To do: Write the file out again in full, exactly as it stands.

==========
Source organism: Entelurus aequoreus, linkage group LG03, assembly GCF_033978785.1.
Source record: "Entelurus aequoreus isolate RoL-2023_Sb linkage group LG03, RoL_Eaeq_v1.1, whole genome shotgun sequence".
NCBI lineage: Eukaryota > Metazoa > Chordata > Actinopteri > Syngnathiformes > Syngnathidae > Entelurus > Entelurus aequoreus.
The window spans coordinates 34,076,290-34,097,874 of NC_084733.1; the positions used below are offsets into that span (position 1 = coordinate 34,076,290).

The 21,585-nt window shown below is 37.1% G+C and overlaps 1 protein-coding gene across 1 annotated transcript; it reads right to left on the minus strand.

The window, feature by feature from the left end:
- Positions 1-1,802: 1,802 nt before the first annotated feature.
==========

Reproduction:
Source organism: Entelurus aequoreus, linkage group LG03, assembly GCF_033978785.1.
Source record: "Entelurus aequoreus isolate RoL-2023_Sb linkage group LG03, RoL_Eaeq_v1.1, whole genome shotgun sequence".
NCBI lineage: Eukaryota > Metazoa > Chordata > Actinopteri > Syngnathiformes > Syngnathidae > Entelurus > Entelurus aequoreus.
The window spans coordinates 34,076,290-34,097,874 of NC_084733.1; the positions used below are offsets into that span (position 1 = coordinate 34,076,290).

The 21,585-nt window shown below is 37.1% G+C and overlaps 1 protein-coding gene across 1 annotated transcript; it reads right to left on the minus strand.

The window, feature by feature from the left end:
- Positions 1-1,802: 1,802 nt before the first annotated feature.